The Vocation of a Citizen

Photo by cottonbro on
 on January 10, 2022

In her recent charge to Synod, Bishop Susan Bell quoted from an interview with the former Archbishop of Canterbury, Rowan Williams.

In the interview Archbishop Williams said, “To be a Christian is to be in politics—which is the art of humans living together—and people of faith have perspective on how we ought to be living and working together. We have an interest in seeping deep and authentic humanity being nourished. And we have a duty to challenge whenever that deep and authentic way of living is sidelined or diminished whether it’s by inhumane policies or inadequate educational provision or whatever. The political is inevitable.”

Thank you, Bishop Susan, for inserting this wisdom in your charge because it is really relevant in 2022. In 2022 the people of Ontario will have the chance to vote in a provincial election on June 2 and in municipal elections on Oct. 24. Only citizens of Canada will be eligible to vote, but that does not prevent permanent residents or anyone else in Canada from voicing their opinion.

Please look at the vows we take at a baptism. Now the reality is they were probably taken for us by our parents and godparents when we were baptised, but we repeat them in church every time there is a baptism. The last of the covenants we repeat is: “Will you strive for justice and peace among all people and respect the dignity of every human being?”

I am going to suggest that everyone of us who is a citizen and entitled to vote has a vocation, or a calling, to become involved in the political process and vote on election day.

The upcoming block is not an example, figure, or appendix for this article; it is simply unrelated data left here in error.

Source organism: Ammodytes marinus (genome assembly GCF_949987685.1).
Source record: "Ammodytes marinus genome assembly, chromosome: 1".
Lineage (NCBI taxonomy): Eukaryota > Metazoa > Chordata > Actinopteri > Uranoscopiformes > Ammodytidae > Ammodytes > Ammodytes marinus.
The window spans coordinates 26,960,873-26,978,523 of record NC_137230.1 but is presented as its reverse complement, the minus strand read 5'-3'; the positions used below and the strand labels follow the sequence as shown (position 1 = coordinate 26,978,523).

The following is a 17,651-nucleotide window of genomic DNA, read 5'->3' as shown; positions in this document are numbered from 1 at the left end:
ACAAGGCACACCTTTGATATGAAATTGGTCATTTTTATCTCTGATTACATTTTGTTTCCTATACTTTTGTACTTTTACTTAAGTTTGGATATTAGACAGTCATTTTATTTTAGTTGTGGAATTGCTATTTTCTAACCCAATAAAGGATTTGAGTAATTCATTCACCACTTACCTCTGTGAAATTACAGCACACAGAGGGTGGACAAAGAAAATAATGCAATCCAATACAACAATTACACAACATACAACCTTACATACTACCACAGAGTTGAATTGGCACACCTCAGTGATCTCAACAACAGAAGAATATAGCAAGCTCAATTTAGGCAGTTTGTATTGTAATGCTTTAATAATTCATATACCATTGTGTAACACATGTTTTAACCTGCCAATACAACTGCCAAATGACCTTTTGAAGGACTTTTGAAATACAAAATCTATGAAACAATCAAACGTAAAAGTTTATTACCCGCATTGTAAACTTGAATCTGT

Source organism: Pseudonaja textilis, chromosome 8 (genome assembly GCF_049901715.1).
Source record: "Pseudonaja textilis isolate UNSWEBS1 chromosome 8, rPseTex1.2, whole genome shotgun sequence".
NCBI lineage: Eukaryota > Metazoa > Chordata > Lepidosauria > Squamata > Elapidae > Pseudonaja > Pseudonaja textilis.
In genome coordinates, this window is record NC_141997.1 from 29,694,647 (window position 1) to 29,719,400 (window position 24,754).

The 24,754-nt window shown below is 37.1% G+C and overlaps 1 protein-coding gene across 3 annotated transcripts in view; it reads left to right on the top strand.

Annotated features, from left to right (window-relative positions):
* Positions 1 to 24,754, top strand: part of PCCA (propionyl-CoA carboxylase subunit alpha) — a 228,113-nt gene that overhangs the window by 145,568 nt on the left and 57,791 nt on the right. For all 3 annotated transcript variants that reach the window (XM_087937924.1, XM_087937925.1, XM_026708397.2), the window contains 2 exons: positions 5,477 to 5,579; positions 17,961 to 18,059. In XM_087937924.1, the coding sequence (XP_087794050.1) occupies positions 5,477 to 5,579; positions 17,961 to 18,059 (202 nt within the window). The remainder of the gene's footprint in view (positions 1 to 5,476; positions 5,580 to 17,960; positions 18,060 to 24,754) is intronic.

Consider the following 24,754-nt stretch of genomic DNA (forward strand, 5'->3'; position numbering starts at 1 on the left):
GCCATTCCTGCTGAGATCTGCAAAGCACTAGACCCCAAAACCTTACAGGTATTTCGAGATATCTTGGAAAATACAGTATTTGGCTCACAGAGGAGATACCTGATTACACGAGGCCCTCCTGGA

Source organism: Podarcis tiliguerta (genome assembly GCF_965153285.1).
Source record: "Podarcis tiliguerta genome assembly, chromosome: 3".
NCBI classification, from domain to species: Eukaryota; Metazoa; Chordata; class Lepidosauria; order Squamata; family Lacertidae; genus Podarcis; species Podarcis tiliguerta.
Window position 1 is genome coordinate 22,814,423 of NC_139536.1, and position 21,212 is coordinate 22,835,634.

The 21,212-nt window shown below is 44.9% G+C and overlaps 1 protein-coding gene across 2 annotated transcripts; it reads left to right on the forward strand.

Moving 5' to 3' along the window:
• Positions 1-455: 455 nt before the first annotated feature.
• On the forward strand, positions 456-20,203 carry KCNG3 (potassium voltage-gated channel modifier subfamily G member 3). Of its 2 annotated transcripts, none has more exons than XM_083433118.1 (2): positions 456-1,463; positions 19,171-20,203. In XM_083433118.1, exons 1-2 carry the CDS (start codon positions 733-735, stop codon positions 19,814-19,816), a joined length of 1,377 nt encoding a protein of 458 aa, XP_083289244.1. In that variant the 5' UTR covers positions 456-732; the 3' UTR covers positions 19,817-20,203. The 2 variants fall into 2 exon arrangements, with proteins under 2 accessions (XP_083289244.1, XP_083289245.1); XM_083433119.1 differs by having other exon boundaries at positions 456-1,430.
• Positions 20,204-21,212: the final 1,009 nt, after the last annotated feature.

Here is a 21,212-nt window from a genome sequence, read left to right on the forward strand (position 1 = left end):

In her charge, the Bishop mentioned climate change and anti-racism as particular subjects that call for our involvement. Human trafficking is another issue involving diocesan resources. There are many other issues including poverty, treatment of our elders, justice and reconciliation for First Nations peoples, and a host of others.

This year is a wonderful opportunity for all of us to be involved. Would you consider joining a political party and get it to focus on some of these issues? Perhaps you may even consider running yourself! There will be numerous opportunities to meet and question candidates and, of course, the opportunity to vote.

In the last federal election, my riding of Niagara Falls had the lowest percentage turnout in the Niagara Peninsula. This is a tragedy because every vote matters. In a municipal election a few years ago, I attended the incumbent mayor’s campaign office about a half hour before the polls closed. A call came in that four people needed a ride to the polls. A car was sent. Early election results showed the incumbent winning by two votes! A recount raised to six. Your vote matters.

So, I encourage all of us to listen to what the Archbishop said and what our baptismal covenants call us to do: “To be a Christian is to be involved in politics.”

How you do this is entirely up to you. As a former refugee lawyer, I represented far too many people who had not been free to be involved in politics and risked torture, imprisonment, or death if they did. Our politicians will make major decisions on many of the issues I have discussed. 

Please make your opinions known and your voice heard. Please vote! As citizens, it is part of our vocation.

The Reverend Deacon Rod McDowell, a long-time advocate of refugee rights, is a member of the ministry team at St. Paul’s Ft. Erie.

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